⚡️💨⛈Where did the clouds go?⚡️💨⛈

Dawn’s early light was visible through the windows. Not usually an early riser, I stood at the window scouring the skies for a waning moon. But I could detect nothing. Not even the faint illumination behind the clouds. It was such thick cloud cover. It may have sprinkled a few droplets of rain over the course of the night, but there was nothing now. We were thoroughly engulfed by clouds. For a brief moment, my mind wanted to glimpse our little patch of Earth from up above: from the international space station or the moon maybe. 

What would we see?  

Not the stirring of millions of people and their emotions, their flurry consciousness gasping for clarity as thoughts scudded through the clouds of sleep.  Definitely not the demands of civilization for the human-beings, and the demands of life for the birds and animals we share the planet with. It was a nice thought – even if only for a few moments, that sense of perspective before the days’ events obscured it.

How many would wake up anxious: their worries and banes flooding in with their consciousness? How many would wonder and plan about the day ahead and make lists on what needs to be accomplished in the next 16-20 hours, how many were nervous or weary about facing another day? How many were happy to get started on the day’s adventures? 


As we made our way to the son’s school, it was still cold and nippy. The weather forecast had said it was a hot day with an expected high in the mid-80s. I thought how marvelous it was that it was wrong and gave us the beauty of a ponderous cloudy day instead.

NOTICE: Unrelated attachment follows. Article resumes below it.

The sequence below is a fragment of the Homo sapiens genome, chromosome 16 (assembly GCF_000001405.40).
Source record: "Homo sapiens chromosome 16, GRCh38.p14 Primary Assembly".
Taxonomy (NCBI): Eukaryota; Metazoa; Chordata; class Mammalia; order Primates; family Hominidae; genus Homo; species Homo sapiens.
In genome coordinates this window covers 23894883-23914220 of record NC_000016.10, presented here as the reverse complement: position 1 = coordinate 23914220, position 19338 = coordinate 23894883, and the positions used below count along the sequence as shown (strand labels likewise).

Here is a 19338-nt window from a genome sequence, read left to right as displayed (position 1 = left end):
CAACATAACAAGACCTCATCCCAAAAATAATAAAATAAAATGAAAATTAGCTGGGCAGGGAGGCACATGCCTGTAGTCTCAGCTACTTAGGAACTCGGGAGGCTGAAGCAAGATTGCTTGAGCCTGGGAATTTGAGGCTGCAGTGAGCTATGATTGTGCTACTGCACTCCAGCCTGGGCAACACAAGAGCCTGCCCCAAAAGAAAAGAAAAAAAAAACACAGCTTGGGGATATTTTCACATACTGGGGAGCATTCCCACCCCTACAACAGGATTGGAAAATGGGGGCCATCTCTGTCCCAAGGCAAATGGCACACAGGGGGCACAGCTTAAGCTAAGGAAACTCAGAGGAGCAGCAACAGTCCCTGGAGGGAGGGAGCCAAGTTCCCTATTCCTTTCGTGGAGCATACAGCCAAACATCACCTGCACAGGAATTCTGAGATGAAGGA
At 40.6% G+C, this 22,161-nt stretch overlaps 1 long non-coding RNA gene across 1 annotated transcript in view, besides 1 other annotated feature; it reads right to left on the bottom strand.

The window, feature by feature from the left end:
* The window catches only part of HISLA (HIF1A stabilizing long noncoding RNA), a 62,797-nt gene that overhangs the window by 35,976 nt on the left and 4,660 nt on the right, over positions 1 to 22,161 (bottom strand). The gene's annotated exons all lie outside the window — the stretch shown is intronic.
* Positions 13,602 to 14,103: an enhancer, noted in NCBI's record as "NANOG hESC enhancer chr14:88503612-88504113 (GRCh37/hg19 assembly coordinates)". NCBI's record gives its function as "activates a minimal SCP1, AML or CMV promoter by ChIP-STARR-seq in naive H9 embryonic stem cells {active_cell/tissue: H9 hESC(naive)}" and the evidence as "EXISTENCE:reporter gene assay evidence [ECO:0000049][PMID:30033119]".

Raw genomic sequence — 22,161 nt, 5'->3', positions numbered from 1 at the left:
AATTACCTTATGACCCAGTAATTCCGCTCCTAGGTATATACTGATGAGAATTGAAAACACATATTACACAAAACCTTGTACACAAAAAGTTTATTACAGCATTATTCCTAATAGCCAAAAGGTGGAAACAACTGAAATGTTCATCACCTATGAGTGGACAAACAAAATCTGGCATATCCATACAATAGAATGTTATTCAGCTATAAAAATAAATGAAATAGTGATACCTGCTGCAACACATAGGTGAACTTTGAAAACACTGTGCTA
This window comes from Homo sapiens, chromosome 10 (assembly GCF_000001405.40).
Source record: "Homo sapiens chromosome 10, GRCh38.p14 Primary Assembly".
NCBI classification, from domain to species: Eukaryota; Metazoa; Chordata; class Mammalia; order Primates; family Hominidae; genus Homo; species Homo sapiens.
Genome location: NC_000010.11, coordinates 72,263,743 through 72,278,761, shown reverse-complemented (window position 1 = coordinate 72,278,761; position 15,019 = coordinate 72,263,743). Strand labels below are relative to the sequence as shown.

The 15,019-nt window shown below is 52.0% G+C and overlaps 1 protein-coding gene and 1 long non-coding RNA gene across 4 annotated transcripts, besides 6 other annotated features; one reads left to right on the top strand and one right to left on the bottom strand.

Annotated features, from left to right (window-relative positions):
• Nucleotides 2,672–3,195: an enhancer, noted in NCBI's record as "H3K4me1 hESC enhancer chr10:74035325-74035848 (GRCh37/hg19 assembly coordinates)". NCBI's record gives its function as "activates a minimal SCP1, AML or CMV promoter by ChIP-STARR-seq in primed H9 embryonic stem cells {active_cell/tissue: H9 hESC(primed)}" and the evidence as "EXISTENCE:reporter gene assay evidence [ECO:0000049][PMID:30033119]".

As I made my way through the day, however, I was left stretching yearningly for that dreamy cloudy day morning, the peaceful thoughts before the day began, and the lovely sweet thoughts of a blue and white planet floating peacefully around its star. By the time two meetings were done with, the clouds had all vanished without a trace. Which was astounding as there seemed to be no breeze in that time either. What had happened to the clouds? Had they simply evaporated? I found there was hardly time for musing thus, as another set of ti-ding ti-ding’s – messages scurrying for attention interrupted, and all thoughts of fates of clouds had to be shelved for a better time. There was business that needed looking into. 

Perhaps 16 hours later, after another couple of night-time meetings, I felt the need to step out. It was as I stepped out into the dark cool of the night after the days’s tasks were almost done with, that I could calm down enough for a thought other than what-needed-to-be-done could nudge its way in. It was the stars that enabled this – and I thought that it must be brilliant for a star to know how helpful they are. Foolish thoughts after a tiresome day, but the realization of their absurdity brought a smile to my face.

I sat down on the park bench, my face turned upwards. Looking up at the blinking fairy lights of the universe, reminding us of the magic of the heavens. I noticed a few clouds here and there, and suddenly it all seemed so long ago that I had looked up at a sky full of clouds:  all these stars were shining brightly behind them then too. 

I sighed contentedly as I rose to go to bed, looking forward to a few more hours of magic: reading before drifting off to sleep. 

Maybe the next morning would be a blissfully cloudy morning too.

Space Racers – Together The Fun Begins!

It gives me great pleasure that this article was published in The Hindu’s Open Page dated 27th September 2016. The illustration is beautifully done by Mr Deepak Harichandran